Scanned image of the page. Keyboard directions: use + to zoom in, - to zoom out, arrow keys to pan inside the viewer.

Page Options

Download this Issue


Something wrong?

Something wrong with this page? Report problem.

Rights / Permissions

This collection, digitized in collaboration with the Michigan Daily and the Board for Student Publications, contains materials that are protected by copyright law. Access to these materials is provided for non-profit educational and research purposes. If you use an item from this collection, it is your responsibility to consider the work's copyright status and obtain any required permission.

May 28, 1997 - Image 9

Resource type:
Michigan Daily Summer Weekly, 1997-05-28

Disclaimer: Computer generated plain text may have errors. Read more about this.

See Ann Arbor poets battle it out at the
Heidelberg, 215 N. Main St. The fun Wednesda
begins June 3 at 7:30 p.m. Cover is $3. y
Lost World presents weaker plot, more hungry raptors

creatures and testering
holes that provide
' more excite-
ment, but
are ulti-
h x just nau-
extinct the wide-
eyed innocence
and almost magi-
cal spectacle that
drew everyone to
"Jurassic Park" in
the first place,
this new "World"
places its central
narrative empha-
sis less on char-
acter develop-
ment than on
character diges-
tion - not that
there's anything
wrong with that.
The all-too-
mechanical, non-dino
plot mechanics adapted here
- actually quite intriguing,
since Michael Crichton's novel "The
Lost World" was the literary equivalent
of acid reflux - involve a certain Site
B, a backup to the ill-fated theme park,
which was conveniently kept a secret in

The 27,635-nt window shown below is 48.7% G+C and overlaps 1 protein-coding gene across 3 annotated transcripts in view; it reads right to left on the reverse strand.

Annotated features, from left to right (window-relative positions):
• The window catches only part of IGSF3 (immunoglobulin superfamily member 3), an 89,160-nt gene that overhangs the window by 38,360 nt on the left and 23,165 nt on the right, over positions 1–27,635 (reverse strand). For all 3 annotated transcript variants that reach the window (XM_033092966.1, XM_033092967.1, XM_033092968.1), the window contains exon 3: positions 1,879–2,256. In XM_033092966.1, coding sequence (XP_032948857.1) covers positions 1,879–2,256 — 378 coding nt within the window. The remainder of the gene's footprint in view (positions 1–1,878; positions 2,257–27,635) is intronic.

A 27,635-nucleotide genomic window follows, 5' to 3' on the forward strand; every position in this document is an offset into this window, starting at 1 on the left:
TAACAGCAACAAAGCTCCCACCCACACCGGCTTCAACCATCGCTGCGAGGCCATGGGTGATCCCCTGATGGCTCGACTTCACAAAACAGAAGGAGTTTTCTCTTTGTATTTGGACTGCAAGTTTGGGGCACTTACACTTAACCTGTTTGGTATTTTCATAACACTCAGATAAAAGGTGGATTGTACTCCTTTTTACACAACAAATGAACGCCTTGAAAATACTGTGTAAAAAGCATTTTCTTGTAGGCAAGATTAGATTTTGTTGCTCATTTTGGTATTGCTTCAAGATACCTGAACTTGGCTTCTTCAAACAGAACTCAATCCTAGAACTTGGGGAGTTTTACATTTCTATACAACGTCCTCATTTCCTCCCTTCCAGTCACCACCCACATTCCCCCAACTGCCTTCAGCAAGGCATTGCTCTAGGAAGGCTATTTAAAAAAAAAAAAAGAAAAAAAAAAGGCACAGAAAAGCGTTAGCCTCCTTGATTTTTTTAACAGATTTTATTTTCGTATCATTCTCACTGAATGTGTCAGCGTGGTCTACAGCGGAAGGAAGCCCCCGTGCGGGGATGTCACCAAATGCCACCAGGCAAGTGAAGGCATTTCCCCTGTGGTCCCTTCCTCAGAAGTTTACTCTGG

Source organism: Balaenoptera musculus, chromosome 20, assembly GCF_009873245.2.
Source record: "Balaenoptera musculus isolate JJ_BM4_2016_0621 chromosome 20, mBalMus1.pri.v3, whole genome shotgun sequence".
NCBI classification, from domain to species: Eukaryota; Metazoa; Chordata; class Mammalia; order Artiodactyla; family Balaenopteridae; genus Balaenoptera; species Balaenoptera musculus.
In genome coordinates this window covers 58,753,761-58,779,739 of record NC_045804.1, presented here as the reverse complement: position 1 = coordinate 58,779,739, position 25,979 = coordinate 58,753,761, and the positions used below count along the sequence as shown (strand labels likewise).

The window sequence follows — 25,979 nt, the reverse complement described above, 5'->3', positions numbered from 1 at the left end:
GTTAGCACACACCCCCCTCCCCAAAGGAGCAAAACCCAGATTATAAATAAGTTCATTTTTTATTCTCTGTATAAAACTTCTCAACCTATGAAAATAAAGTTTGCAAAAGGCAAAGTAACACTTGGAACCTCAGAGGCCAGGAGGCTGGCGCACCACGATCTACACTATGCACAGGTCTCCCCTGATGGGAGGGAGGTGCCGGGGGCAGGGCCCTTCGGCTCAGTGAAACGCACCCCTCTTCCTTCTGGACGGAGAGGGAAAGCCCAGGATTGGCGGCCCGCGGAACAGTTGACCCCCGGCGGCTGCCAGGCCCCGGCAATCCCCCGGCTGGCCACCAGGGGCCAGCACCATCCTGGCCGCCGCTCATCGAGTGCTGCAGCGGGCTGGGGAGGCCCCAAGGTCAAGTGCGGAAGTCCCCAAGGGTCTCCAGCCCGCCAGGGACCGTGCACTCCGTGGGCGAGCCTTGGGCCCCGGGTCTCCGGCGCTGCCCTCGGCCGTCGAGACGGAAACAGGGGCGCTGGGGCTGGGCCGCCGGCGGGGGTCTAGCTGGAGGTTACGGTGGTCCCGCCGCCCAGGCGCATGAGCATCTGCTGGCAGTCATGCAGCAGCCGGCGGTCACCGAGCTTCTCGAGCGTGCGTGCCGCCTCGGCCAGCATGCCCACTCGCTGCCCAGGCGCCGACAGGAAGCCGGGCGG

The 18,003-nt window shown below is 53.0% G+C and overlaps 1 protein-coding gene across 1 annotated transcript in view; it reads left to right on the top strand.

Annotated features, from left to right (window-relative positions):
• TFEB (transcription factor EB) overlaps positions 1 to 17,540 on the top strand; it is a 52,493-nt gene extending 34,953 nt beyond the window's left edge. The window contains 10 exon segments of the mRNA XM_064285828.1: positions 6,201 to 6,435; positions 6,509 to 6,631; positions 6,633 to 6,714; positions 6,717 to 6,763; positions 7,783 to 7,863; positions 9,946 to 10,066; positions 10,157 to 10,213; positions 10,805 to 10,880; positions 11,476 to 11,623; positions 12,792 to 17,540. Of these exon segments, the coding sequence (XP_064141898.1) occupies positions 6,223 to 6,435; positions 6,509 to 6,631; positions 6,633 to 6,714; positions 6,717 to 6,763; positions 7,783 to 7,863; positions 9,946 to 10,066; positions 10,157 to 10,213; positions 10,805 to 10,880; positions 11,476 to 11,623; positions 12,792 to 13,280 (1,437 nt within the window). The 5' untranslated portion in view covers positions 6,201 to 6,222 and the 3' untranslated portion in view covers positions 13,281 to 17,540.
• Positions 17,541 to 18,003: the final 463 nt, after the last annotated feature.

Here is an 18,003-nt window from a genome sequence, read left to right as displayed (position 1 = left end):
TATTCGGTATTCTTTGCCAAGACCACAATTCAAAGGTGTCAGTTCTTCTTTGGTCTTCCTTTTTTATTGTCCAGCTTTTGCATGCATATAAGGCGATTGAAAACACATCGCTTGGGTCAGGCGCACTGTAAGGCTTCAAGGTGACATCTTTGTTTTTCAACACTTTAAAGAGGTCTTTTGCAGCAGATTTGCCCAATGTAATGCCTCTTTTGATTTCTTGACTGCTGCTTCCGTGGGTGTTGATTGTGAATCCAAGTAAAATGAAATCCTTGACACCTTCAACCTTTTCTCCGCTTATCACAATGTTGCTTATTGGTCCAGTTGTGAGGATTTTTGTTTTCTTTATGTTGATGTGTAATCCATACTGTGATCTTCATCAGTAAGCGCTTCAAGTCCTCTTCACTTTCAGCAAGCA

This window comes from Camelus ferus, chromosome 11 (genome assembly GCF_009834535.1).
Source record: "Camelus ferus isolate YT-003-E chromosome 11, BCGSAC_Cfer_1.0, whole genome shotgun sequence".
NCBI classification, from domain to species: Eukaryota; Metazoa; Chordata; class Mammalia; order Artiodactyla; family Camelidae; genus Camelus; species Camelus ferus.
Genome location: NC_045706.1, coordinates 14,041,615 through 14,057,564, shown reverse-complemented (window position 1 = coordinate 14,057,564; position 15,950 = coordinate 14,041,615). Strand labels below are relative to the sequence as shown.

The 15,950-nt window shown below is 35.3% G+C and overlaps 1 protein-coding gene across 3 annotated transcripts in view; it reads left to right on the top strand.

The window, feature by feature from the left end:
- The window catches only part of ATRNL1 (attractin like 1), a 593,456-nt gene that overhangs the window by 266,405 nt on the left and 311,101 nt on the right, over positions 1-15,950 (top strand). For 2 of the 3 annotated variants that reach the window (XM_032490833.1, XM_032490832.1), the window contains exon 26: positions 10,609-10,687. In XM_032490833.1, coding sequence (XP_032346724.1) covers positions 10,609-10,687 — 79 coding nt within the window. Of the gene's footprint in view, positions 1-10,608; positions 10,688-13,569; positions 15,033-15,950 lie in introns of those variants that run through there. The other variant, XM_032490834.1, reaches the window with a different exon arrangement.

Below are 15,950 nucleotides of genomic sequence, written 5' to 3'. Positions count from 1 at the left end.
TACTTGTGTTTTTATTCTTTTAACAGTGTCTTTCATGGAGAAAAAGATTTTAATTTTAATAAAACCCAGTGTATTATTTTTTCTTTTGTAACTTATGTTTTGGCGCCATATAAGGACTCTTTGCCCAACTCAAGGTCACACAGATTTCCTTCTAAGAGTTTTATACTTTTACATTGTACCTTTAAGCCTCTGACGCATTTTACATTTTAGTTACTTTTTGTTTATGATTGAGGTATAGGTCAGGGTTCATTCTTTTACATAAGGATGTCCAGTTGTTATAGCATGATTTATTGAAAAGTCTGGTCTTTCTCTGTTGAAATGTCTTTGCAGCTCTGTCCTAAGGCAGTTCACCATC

the first film. This "lost world" has been ism, capitalism and genetic engineering
living for four years in perfect harmony, along the way, "Lost" remains just that
leading eccentric billionnaire John until those big, bad dinosaurs come and
Hammond (Richard Attenborough) to devour those little, boring humans, rip-
send a team of scientists to study this ping them and their harebrained morals
undisturbed paradise. to individually wrapped, bite-size
W h e n pieces.
H a m m o n d Depicting nearly every
sends spunky R E V I E WV snarl, bite and clhew of
paleontologist The Lost World: the predators, the film's
Sarah Harding Jurassic Park body count escalates to
( J u l i a n n e startlingly non-PG-13
Moore) into n heights, not even sparing
harm's way, At Briarwosd and Showcase animal-run-amok-film
now washed- taboos like little girls and
up and wisecracking "Park" survivor puppies.
Ian Malcolm (Jeff Goldblum) leads the That no-holds-barred approach to the
expedition to save his cuddly girlfriend. depiction of human suffering may be a
Along with photographer Nick Van bit much, but it is a much-needed alter-
Owen (Vince Vaughn) and stowaway native to the tedious fat-chewing of the
daughter Kelly Malcolm (Vanessa Lee homo sapiens, courtesy of David
Chester), the good guys must fend off Koepp's brisk and nearly wordless
both angry, territorial dinosaurs and screenplay.
bureaucratic poachers led by Mr. Clean With not much to do, the actors
lookalike Roland (Pete Postlethwaite) strangely make their roles fascinating
and corporate weasel Ludlow (Arliss - Moore injects Sarah with plenty of
Howard), who are looking to create a sass, becoming nobody's doormat;
mainland Jurassic Park franchise in San Vaughn's Nick is a smirky, cocky mess
Diego. of gum-snapping and name-dropping;.
Of course, everything goes awry and and Goldblum's Malcolm is engagingly
initial awe turns to running and scream- quirky, though all too familiar.
ing as the naturalists and capitalists join With its graphic nature, improved
forces to get the hell off the island. visual effects, numerous creatures,
Attempting some heavy-handed mor- faster pace and more ingenious action